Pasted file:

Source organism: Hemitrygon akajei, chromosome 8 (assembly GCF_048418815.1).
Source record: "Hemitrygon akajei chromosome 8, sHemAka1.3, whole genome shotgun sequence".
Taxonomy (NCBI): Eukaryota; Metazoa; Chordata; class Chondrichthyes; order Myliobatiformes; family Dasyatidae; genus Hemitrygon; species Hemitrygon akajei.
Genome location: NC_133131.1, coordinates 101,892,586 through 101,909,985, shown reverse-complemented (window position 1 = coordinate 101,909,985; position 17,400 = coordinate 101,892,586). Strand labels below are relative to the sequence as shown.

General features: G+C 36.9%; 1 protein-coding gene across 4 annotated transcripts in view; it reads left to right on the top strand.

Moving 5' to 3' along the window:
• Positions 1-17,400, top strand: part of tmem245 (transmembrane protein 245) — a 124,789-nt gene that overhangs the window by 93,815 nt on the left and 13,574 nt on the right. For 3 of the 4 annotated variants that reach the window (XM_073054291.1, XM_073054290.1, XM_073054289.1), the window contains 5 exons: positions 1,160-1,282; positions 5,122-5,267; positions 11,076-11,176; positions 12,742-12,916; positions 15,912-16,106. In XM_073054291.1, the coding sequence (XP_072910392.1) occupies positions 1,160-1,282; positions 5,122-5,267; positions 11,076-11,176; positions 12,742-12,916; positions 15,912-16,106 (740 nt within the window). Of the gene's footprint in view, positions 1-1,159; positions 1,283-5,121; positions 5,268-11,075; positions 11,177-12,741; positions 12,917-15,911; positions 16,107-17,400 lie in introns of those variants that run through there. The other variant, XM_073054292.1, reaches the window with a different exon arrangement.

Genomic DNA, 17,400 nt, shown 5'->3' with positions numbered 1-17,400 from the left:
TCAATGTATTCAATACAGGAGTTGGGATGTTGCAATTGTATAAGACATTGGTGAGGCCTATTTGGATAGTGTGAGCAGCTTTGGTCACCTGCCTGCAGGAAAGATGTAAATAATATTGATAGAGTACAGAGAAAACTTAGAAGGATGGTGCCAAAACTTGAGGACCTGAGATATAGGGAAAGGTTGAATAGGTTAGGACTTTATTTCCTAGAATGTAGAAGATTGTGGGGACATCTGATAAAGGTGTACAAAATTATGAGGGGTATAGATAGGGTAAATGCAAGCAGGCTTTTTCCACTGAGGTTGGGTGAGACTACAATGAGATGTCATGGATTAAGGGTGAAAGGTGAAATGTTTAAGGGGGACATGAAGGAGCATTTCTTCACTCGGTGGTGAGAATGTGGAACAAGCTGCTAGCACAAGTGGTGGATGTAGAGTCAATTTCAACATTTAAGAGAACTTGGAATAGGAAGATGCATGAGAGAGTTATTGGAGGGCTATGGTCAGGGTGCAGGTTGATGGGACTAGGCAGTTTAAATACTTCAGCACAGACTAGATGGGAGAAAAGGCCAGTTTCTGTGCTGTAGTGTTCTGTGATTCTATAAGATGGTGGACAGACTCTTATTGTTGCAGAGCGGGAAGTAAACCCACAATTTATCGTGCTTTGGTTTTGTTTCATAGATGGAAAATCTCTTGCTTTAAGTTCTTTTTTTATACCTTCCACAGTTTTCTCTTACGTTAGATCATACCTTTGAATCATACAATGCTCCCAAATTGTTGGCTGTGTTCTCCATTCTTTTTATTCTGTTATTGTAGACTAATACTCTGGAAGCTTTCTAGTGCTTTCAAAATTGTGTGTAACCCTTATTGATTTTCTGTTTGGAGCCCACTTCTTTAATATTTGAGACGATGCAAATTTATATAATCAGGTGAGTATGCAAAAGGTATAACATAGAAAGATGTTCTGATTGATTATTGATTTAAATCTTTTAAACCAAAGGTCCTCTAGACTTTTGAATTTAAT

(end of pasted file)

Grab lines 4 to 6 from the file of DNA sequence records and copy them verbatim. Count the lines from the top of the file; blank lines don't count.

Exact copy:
Genome location: NC_133131.1, coordinates 101,892,586 through 101,909,985, shown reverse-complemented (window position 1 = coordinate 101,909,985; position 17,400 = coordinate 101,892,586). Strand labels below are relative to the sequence as shown.

General features: G+C 36.9%; 1 protein-coding gene across 4 annotated transcripts in view; it reads left to right on the top strand.

Moving 5' to 3' along the window: